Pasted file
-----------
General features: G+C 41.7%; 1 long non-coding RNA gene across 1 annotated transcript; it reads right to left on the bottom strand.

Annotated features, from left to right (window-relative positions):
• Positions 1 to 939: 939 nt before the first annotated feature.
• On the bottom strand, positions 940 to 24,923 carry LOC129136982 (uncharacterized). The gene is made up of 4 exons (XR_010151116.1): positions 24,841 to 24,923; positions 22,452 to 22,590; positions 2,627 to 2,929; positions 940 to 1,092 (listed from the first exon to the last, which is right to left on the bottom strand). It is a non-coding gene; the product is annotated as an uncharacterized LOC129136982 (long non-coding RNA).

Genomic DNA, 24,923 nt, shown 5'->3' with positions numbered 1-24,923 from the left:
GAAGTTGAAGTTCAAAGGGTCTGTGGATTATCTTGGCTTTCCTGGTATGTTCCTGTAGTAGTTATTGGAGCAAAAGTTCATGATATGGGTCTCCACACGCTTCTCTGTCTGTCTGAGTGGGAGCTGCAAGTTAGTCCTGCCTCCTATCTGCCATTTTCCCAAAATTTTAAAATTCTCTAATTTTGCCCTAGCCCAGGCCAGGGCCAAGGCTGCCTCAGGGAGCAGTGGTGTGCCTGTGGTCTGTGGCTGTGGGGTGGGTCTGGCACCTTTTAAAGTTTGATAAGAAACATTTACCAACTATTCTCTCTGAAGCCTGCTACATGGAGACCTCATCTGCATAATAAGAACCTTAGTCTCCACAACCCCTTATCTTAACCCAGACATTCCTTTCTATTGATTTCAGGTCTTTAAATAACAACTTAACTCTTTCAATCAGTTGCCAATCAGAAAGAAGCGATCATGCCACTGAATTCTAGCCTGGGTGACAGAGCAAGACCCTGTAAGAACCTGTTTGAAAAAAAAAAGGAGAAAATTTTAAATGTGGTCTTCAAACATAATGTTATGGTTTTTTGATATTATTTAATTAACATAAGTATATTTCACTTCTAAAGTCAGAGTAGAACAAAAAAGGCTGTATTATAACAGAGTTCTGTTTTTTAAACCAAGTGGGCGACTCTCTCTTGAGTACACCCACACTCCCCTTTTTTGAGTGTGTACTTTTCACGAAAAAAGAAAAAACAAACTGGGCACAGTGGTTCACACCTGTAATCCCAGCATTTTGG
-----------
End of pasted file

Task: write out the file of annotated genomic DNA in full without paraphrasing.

General features: G+C 41.7%; 1 long non-coding RNA gene across 1 annotated transcript; it reads right to left on the bottom strand.

Annotated features, from left to right (window-relative positions):
• Positions 1 to 939: 939 nt before the first annotated feature.
• On the bottom strand, positions 940 to 24,923 carry LOC129136982 (uncharacterized). The gene is made up of 4 exons (XR_010151116.1): positions 24,841 to 24,923; positions 22,452 to 22,590; positions 2,627 to 2,929; positions 940 to 1,092 (listed from the first exon to the last, which is right to left on the bottom strand). It is a non-coding gene; the product is annotated as an uncharacterized LOC129136982 (long non-coding RNA).

Genomic DNA, 24,923 nt, shown 5'->3' with positions numbered 1-24,923 from the left:
GAAGTTGAAGTTCAAAGGGTCTGTGGATTATCTTGGCTTTCCTGGTATGTTCCTGTAGTAGTTATTGGAGCAAAAGTTCATGATATGGGTCTCCACACGCTTCTCTGTCTGTCTGAGTGGGAGCTGCAAGTTAGTCCTGCCTCCTATCTGCCATTTTCCCAAAATTTTAAAATTCTCTAATTTTGCCCTAGCCCAGGCCAGGGCCAAGGCTGCCTCAGGGAGCAGTGGTGTGCCTGTGGTCTGTGGCTGTGGGGTGGGTCTGGCACCTTTTAAAGTTTGATAAGAAACATTTACCAACTATTCTCTCTGAAGCCTGCTACATGGAGACCTCATCTGCATAATAAGAACCTTAGTCTCCACAACCCCTTATCTTAACCCAGACATTCCTTTCTATTGATTTCAGGTCTTTAAATAACAACTTAACTCTTTCAATCAGTTGCCAATCAGAAAGAAGCGATCATGCCACTGAATTCTAGCCTGGGTGACAGAGCAAGACCCTGTAAGAACCTGTTTGAAAAAAAAAAGGAGAAAATTTTAAATGTGGTCTTCAAACATAATGTTATGGTTTTTTGATATTATTTAATTAACATAAGTATATTTCACTTCTAAAGTCAGAGTAGAACAAAAAAGGCTGTATTATAACAGAGTTCTGTTTTTTAAACCAAGTGGGCGACTCTCTCTTGAGTACACCCACACTCCCCTTTTTTGAGTGTGTACTTTTCACGAAAAAAGAAAAAACAAACTGGGCACAGTGGTTCACACCTGTAATCCCAGCATTTTGG